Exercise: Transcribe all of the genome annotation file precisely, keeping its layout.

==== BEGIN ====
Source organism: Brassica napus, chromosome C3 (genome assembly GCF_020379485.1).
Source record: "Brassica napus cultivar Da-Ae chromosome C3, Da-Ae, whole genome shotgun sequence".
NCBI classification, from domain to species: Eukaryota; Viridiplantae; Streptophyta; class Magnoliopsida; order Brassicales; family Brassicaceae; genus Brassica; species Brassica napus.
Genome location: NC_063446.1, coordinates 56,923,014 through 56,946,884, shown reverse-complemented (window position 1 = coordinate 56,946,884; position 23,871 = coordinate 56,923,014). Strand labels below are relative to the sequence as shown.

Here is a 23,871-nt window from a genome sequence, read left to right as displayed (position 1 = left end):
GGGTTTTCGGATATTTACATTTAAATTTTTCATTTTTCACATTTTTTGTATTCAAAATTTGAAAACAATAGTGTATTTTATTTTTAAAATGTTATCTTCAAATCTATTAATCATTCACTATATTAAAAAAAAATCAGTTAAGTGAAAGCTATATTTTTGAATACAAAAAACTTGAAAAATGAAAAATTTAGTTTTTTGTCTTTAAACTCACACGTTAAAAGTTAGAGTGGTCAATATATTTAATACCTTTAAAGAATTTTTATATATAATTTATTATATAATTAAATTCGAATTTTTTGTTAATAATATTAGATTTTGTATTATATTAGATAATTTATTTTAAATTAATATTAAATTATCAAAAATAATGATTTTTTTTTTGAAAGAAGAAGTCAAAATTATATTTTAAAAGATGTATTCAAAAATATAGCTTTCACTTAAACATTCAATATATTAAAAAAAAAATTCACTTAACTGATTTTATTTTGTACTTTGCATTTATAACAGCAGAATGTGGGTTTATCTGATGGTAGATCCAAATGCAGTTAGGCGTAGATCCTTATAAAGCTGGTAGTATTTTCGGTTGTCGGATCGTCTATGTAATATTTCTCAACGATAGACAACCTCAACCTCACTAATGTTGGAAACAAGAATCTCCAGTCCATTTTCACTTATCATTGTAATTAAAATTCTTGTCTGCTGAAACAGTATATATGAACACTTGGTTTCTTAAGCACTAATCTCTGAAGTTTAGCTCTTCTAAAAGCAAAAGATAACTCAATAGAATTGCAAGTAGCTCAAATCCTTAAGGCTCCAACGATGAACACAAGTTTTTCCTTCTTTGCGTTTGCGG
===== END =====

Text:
Source organism: Brassica napus, chromosome C3 (genome assembly GCF_020379485.1).
Source record: "Brassica napus cultivar Da-Ae chromosome C3, Da-Ae, whole genome shotgun sequence".
NCBI classification, from domain to species: Eukaryota; Viridiplantae; Streptophyta; class Magnoliopsida; order Brassicales; family Brassicaceae; genus Brassica; species Brassica napus.
Genome location: NC_063446.1, coordinates 56,923,014 through 56,946,884, shown reverse-complemented (window position 1 = coordinate 56,946,884; position 23,871 = coordinate 56,923,014). Strand labels below are relative to the sequence as shown.

Here is a 23,871-nt window from a genome sequence, read left to right as displayed (position 1 = left end):
GGGTTTTCGGATATTTACATTTAAATTTTTCATTTTTCACATTTTTTGTATTCAAAATTTGAAAACAATAGTGTATTTTATTTTTAAAATGTTATCTTCAAATCTATTAATCATTCACTATATTAAAAAAAAATCAGTTAAGTGAAAGCTATATTTTTGAATACAAAAAACTTGAAAAATGAAAAATTTAGTTTTTTGTCTTTAAACTCACACGTTAAAAGTTAGAGTGGTCAATATATTTAATACCTTTAAAGAATTTTTATATATAATTTATTATATAATTAAATTCGAATTTTTTGTTAATAATATTAGATTTTGTATTATATTAGATAATTTATTTTAAATTAATATTAAATTATCAAAAATAATGATTTTTTTTTTGAAAGAAGAAGTCAAAATTATATTTTAAAAGATGTATTCAAAAATATAGCTTTCACTTAAACATTCAATATATTAAAAAAAAAATTCACTTAACTGATTTTATTTTGTACTTTGCATTTATAACAGCAGAATGTGGGTTTATCTGATGGTAGATCCAAATGCAGTTAGGCGTAGATCCTTATAAAGCTGGTAGTATTTTCGGTTGTCGGATCGTCTATGTAATATTTCTCAACGATAGACAACCTCAACCTCACTAATGTTGGAAACAAGAATCTCCAGTCCATTTTCACTTATCATTGTAATTAAAATTCTTGTCTGCTGAAACAGTATATATGAACACTTGGTTTCTTAAGCACTAATCTCTGAAGTTTAGCTCTTCTAAAAGCAAAAGATAACTCAATAGAATTGCAAGTAGCTCAAATCCTTAAGGCTCCAACGATGAACACAAGTTTTTCCTTCTTTGCGTTTGCGG